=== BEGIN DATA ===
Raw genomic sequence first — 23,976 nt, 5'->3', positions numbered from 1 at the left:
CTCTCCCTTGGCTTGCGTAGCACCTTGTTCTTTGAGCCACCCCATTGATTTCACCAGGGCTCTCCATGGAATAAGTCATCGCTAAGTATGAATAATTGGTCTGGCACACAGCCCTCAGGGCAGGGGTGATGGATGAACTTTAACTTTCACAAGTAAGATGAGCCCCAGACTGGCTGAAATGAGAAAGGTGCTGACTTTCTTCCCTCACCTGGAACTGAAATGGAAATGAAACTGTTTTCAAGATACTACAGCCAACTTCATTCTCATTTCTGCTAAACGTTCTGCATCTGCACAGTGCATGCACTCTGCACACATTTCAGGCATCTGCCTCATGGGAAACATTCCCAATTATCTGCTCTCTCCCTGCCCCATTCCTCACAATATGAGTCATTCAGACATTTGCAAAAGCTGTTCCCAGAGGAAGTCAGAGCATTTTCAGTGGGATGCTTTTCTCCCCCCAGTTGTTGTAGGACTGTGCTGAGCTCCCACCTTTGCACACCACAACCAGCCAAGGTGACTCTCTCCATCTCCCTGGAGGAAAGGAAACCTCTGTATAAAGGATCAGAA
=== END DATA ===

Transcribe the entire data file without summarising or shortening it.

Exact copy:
Raw genomic sequence first — 23,976 nt, 5'->3', positions numbered from 1 at the left:
CTCTCCCTTGGCTTGCGTAGCACCTTGTTCTTTGAGCCACCCCATTGATTTCACCAGGGCTCTCCATGGAATAAGTCATCGCTAAGTATGAATAATTGGTCTGGCACACAGCCCTCAGGGCAGGGGTGATGGATGAACTTTAACTTTCACAAGTAAGATGAGCCCCAGACTGGCTGAAATGAGAAAGGTGCTGACTTTCTTCCCTCACCTGGAACTGAAATGGAAATGAAACTGTTTTCAAGATACTACAGCCAACTTCATTCTCATTTCTGCTAAACGTTCTGCATCTGCACAGTGCATGCACTCTGCACACATTTCAGGCATCTGCCTCATGGGAAACATTCCCAATTATCTGCTCTCTCCCTGCCCCATTCCTCACAATATGAGTCATTCAGACATTTGCAAAAGCTGTTCCCAGAGGAAGTCAGAGCATTTTCAGTGGGATGCTTTTCTCCCCCCAGTTGTTGTAGGACTGTGCTGAGCTCCCACCTTTGCACACCACAACCAGCCAAGGTGACTCTCTCCATCTCCCTGGAGGAAAGGAAACCTCTGTATAAAGGATCAGAA